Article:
Bolton Conservation Trust|
The Bolton Conservation Trust was proud to award the 2014 Bonnie Potter Scholarship to Olivia Petkauskos at the Nashoba Regional High School Senior Awards Night on Monday, June 2, 2014. The criterion for the $1,000 scholarship is community service in conservation or environmental issues. Petkauskos will attend Salve Regina University in the fall.
The Scholarship is awarded by the Bolton Conservation Trust in honor of the enormous contribution that Bonnie Potter has made to environmental education and conservation of natural resources and land in Bolton and New England. Bonnie has been an extremely active and positive force behind the Bolton Conservation Trust since its founding in 1975 and served as President for many years. She has been a driving force behind many successful land protection efforts in Bolton and has also been the inspiration and implementer of the Trust’s “second mission” – environmental education.
In collaboration with Emerson School and the Vermont Institute of Natural Science, she started the “ELF” (Environmental Learning for the Future) Program in Bolton in 1988. The program, now the Four Winds Program, is part of the curriculum in the Bolton Schools from kindergarten through 5th Grade and is a collaborative program of trained volunteers and elementary school teachers.
Bonnie’s advocacy for environmental education is also reflected in her leadership in establishing and developing the Bolton Conservation Trust Nature Camp, now the Tom Denney Nature Camp. The Camp, started the year after the Trust’s founding as a 2-week program, has expanded progressively to 5 weeks and 250 campers (spots still available – register now at tdnc.boltonconservationtrust.org). Many of the campers have become counselors and moved on to environmental education and careers, fulfilling Bonnie’s vision of early environmental experience and education as a vehicle for sustainable environmental awareness and advocacy.
Bonnie’s land and natural resource conservation efforts have included leadership in protecting a number of parcels of land in Bolton. She has also coordinated community service grants for testing water on the Still River and Nashua River by Emerson School students and provided leadership in the certification of vernal pools throughout Bolton under the State’s Natural Heritage & Endangered Species Program for protection under the Wetlands Protection Act.
Despite moving to Maine, Bonnie remains active on the Trust’s Board of Directors and continues to be directly involved in Bolton land preservation activities for which the Trust and the community are most appreciative.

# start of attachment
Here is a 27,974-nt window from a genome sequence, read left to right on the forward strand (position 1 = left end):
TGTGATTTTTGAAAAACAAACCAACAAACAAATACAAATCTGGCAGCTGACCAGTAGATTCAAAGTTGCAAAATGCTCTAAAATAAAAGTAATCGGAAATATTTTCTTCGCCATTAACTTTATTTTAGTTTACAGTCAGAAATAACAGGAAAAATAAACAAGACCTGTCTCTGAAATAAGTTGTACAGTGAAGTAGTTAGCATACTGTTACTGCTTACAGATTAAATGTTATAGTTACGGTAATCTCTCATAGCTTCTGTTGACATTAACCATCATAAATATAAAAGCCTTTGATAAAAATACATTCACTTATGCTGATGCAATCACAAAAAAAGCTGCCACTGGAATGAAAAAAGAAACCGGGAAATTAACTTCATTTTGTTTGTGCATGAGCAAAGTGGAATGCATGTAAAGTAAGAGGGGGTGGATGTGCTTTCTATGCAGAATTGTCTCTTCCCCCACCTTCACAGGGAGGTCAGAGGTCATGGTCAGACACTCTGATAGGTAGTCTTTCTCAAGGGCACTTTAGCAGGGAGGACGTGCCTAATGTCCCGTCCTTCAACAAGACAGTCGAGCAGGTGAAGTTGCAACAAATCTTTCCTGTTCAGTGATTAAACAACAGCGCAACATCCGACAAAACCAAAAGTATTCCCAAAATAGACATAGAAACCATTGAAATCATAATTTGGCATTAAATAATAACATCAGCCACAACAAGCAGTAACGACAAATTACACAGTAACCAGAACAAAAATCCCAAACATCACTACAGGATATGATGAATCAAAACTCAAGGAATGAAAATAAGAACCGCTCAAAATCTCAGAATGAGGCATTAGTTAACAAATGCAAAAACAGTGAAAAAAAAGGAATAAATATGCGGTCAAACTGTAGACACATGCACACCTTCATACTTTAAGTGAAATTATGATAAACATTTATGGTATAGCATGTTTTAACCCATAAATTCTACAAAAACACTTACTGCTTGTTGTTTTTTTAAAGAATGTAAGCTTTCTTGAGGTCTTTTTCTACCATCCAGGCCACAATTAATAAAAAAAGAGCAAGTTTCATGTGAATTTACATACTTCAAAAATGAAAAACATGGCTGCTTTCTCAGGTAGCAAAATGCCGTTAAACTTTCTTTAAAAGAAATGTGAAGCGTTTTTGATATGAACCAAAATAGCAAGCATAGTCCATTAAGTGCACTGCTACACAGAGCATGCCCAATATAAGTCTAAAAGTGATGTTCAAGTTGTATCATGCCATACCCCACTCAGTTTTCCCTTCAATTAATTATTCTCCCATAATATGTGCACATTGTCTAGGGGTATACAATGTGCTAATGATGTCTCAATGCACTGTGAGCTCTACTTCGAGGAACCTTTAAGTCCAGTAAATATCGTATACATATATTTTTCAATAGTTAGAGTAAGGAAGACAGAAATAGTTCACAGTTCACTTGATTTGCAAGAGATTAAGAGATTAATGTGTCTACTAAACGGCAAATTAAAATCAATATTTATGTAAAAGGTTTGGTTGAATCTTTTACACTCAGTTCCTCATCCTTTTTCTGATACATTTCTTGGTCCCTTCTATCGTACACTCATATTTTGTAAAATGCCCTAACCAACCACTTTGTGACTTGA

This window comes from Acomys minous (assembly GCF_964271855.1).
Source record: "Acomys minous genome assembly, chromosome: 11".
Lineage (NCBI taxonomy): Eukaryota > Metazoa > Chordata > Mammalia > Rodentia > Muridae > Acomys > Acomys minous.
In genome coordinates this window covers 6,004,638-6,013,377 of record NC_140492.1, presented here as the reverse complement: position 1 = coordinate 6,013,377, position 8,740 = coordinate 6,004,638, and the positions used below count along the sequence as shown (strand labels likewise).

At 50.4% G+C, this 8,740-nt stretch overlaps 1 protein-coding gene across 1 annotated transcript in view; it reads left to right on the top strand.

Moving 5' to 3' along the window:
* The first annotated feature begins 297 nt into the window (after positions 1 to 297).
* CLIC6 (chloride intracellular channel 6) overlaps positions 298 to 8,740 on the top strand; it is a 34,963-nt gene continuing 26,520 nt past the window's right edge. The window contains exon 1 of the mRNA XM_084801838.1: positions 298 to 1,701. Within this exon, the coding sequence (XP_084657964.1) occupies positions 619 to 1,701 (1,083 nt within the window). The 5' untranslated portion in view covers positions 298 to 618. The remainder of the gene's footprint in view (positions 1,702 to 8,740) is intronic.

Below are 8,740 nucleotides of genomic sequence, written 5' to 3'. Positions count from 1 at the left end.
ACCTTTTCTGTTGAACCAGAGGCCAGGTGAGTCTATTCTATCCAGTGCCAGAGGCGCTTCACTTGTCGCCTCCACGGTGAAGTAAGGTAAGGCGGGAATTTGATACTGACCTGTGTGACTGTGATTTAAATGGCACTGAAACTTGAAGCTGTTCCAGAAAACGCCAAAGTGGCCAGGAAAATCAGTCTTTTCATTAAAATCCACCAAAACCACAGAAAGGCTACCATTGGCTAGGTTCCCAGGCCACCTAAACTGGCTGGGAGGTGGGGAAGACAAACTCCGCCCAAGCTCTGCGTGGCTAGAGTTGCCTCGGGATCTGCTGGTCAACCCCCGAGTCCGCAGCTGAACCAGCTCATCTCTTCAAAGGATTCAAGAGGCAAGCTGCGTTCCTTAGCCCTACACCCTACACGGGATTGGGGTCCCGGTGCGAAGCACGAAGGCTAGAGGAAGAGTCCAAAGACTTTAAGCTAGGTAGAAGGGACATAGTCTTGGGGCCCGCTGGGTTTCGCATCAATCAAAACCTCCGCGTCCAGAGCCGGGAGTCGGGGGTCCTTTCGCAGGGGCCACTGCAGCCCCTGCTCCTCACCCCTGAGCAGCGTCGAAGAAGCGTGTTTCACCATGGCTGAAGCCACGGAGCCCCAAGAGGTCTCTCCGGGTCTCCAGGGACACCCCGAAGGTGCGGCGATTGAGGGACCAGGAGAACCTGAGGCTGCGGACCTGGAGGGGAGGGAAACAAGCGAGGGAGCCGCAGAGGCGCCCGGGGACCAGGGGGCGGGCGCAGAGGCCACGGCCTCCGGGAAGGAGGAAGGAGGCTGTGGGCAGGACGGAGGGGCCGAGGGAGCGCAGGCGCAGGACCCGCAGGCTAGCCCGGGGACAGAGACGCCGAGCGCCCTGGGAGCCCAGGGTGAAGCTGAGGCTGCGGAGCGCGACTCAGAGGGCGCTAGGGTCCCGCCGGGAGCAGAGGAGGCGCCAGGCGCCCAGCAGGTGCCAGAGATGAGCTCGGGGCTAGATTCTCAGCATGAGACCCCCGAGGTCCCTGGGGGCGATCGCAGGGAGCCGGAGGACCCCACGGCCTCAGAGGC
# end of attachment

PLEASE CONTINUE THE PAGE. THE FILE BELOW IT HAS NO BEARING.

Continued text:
Background on Bolton Center
To donate to the Bolton Conservation Trust in memory of Rob Held
1.) Send a check to the Bolton Conservation Trust with Rob’s name in the memo line
2.) Make a credit card payment through our membership website http://tdnc.boltonconservationtrust.org
Click on membership and set the amount you would like to donate.
Then, send an email to firstname.lastname@example.org and tell us that your donation is for Rob's fund.
Bolton Center Cleanup
Members of the Bolton Conservation Trust and other volunteers worked to remove unsightly growth, trash and recyclable metal at the former Smith property in Bolton Center. It was one of the initial steps in the overall process to transform the property to an asset to the Bolton community.
On July 13 several volunteers removed the overgrown shrubs in front of 715 Main Street revealing the façade of the historical building behind. Plans are being made to repaint the classic entrance to further enhance the appearance of this classic 1840s building.
On July 21, sixteen volunteers worked for several hours to fill two metal recycling containers and a large trash container to the tops with the steel and trash from the abandoned trailer bodies and elsewhere on the property. The trailer bodies are scheduled to be removed in the near future.
The above-ground cleanup complements the ongoing subsurface environmental investigation of the property to meet Massachusetts DEP requirements and prepare to remediate the property from its current contaminated condition. The Trust wishes to thank all of the volunteers who engaged in the challenging job of moving all of the metal and trash.
2012 - Bolton Center Trail Open to the Public
The Bolton Conservation Trust is pleased to announce the opening of the new Bolton Center Trail. Set well above the bustle of Main Street, the trail offers hikers a unique perspective of the Town Center, highlighting the rocky woodlands, interweaved by old stone walls and scattered with wild blueberries. The trail starts at the northeast side of the former Smith property (near intersection of Main Street and Wattaquadock Hill Road), ascends into the woods and traverses east across the ridge to join the Powderhouse Hill Trail near the historic Powderhouse above the Town Hall.
Parking is available at the former Smith property near the blinking light.
***Please take out whatever you bring in - leave only footprints. Please do not pick the flowers or flowering shrubs - leave them for others to enjoy. Be careful not to disturb the stone walls and, if crossing, they can be dangerous. Fires and motorized vehicles are not permitted on Bolton Conservation Land.***
For more information about this trail, contact the Bolton Conservation Trust at 978-429-3004 or Email at email@example.com .